For a long time, alcohol was the most famous and preferred by physicians anesthesia. But in the early 19th century, doctors have found that ether and nitrous oxide (laughing gas) temporarily relieves the pain.



Silly putty

During World War II, trying to create a substitute synthetic rubber, James Wright accidentally spilled boric acid to silicone oil. The result was a strange substance stretching, with no obvious way to use. In 1950, Peter Hodgson saw the strange polymer capacity of children's toys in America better known as Silly Putty.



Spring Slinky

In 1943, engineer Richard James, who served in the Navy, tried to develop a spring, which will be able to stabilize sensitive equipment on ships. When accidentally dropped one of her spring, she began to "walk" Richard the idea of ​​a wonderful toy "slinky».



Potato chips

Chef George Crum invented potato chips in 1853 just to spite one of its demanding customers. Once again this demanding client sent him back to chips with the wording "is not enough crisp," that George Crum sliced ​​the potatoes as thin as he could, fry in butter and well salted. So there were potato chips.



Fireworks

It is no secret that the fireworks was invented about 2,000 years ago in China. According to legend, casually mixed charcoal, sulfur and saltpeter in a bamboo tube gave a nice effect.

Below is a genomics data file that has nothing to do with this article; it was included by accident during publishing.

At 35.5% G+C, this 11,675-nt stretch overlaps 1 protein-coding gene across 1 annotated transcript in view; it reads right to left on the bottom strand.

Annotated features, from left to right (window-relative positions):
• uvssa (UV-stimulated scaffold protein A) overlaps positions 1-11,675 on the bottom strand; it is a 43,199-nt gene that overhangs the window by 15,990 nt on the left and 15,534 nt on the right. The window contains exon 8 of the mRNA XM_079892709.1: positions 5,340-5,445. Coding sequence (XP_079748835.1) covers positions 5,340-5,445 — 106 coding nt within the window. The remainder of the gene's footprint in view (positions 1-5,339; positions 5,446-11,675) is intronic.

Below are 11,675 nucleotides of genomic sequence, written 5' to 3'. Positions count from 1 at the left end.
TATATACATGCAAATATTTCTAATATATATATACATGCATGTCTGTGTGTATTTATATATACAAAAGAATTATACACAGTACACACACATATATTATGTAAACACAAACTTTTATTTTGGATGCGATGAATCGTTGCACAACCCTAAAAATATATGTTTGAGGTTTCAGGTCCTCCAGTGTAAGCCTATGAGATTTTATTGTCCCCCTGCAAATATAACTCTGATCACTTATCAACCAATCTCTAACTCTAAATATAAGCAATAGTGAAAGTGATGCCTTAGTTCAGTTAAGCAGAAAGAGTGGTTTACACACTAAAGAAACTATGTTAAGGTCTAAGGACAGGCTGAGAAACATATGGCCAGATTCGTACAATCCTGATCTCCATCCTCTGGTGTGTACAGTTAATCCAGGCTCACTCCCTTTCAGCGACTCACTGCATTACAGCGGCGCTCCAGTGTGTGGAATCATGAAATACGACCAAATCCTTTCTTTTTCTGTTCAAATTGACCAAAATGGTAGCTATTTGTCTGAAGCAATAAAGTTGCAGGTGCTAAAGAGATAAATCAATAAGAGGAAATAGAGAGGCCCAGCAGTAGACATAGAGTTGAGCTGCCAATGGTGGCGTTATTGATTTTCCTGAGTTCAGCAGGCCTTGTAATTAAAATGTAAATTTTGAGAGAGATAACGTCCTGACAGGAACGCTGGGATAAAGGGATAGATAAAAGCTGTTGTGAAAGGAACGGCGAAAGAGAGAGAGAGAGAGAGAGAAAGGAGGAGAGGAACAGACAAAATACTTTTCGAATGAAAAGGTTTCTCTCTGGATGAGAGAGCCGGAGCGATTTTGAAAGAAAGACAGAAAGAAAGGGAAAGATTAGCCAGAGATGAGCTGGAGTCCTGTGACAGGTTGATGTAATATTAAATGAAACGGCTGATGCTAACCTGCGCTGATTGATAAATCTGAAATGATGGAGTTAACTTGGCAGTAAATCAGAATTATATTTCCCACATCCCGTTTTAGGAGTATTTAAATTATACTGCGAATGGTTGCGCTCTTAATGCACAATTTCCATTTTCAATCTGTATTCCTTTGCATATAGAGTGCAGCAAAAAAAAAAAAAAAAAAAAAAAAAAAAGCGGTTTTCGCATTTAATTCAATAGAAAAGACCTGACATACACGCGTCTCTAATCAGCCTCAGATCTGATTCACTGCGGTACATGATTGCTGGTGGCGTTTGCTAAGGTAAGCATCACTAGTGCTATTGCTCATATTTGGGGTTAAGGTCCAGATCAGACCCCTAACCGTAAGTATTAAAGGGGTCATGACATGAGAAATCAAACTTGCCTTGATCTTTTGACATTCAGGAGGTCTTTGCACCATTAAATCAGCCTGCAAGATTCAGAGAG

Soft clay Play-Doh

Clay was invented by accident in 1955 by Joseph and Noah MakVikerom in a vain attempt to make a wallpaper cleaner. Later this clay began to produce as children's educational toys company Reynbo Kraft.



Superglue

In 1942, Dr. Harry Coover regretfully concluded that cyanoacrylate - its discovery - to anything not suitable. This substance is tightly glued to everything it touches.



Biscuits with chocolate chips

It is said that the owner of the restaurant home cooking "Toll House Inn" Mrs. Wakefield made chocolate chip cookies, but suddenly she ran out of the cocoa powder. She replaced it with slices of normal chocolate, naively believing that they melt and mix with the dough. And well, that she was wrong.



Fruit ice

In 1905, 11-year-old Frank Ipperson forgotten on the porch with a cup of soda. The night was cold, the temperature is below zero has done its job. After 2 decades of ice pop has become known to many people.



Stainless steel

Steelmakers millennia guessed that this added to the alloy steel to make it resistant to rust. Searching with varying success has passed many years. In 1922 Harry Brearley in experiments noticed that one of the samples has not lost its luster. The same sample of alloy steel with chromium.



Plastic

In 1907, the Belgian chemist Leo Bakeland set out to find a replacement for shellac. Experimenting with formaldehyde, phenol temperature of heating and mixing them with wood flour, asbestos slate dust, he invented the plastic - plastic material, at the same time quite hard, heat-resistant. The name "plastic" has appeared later, but I bet at hand is now next to you has something made from it.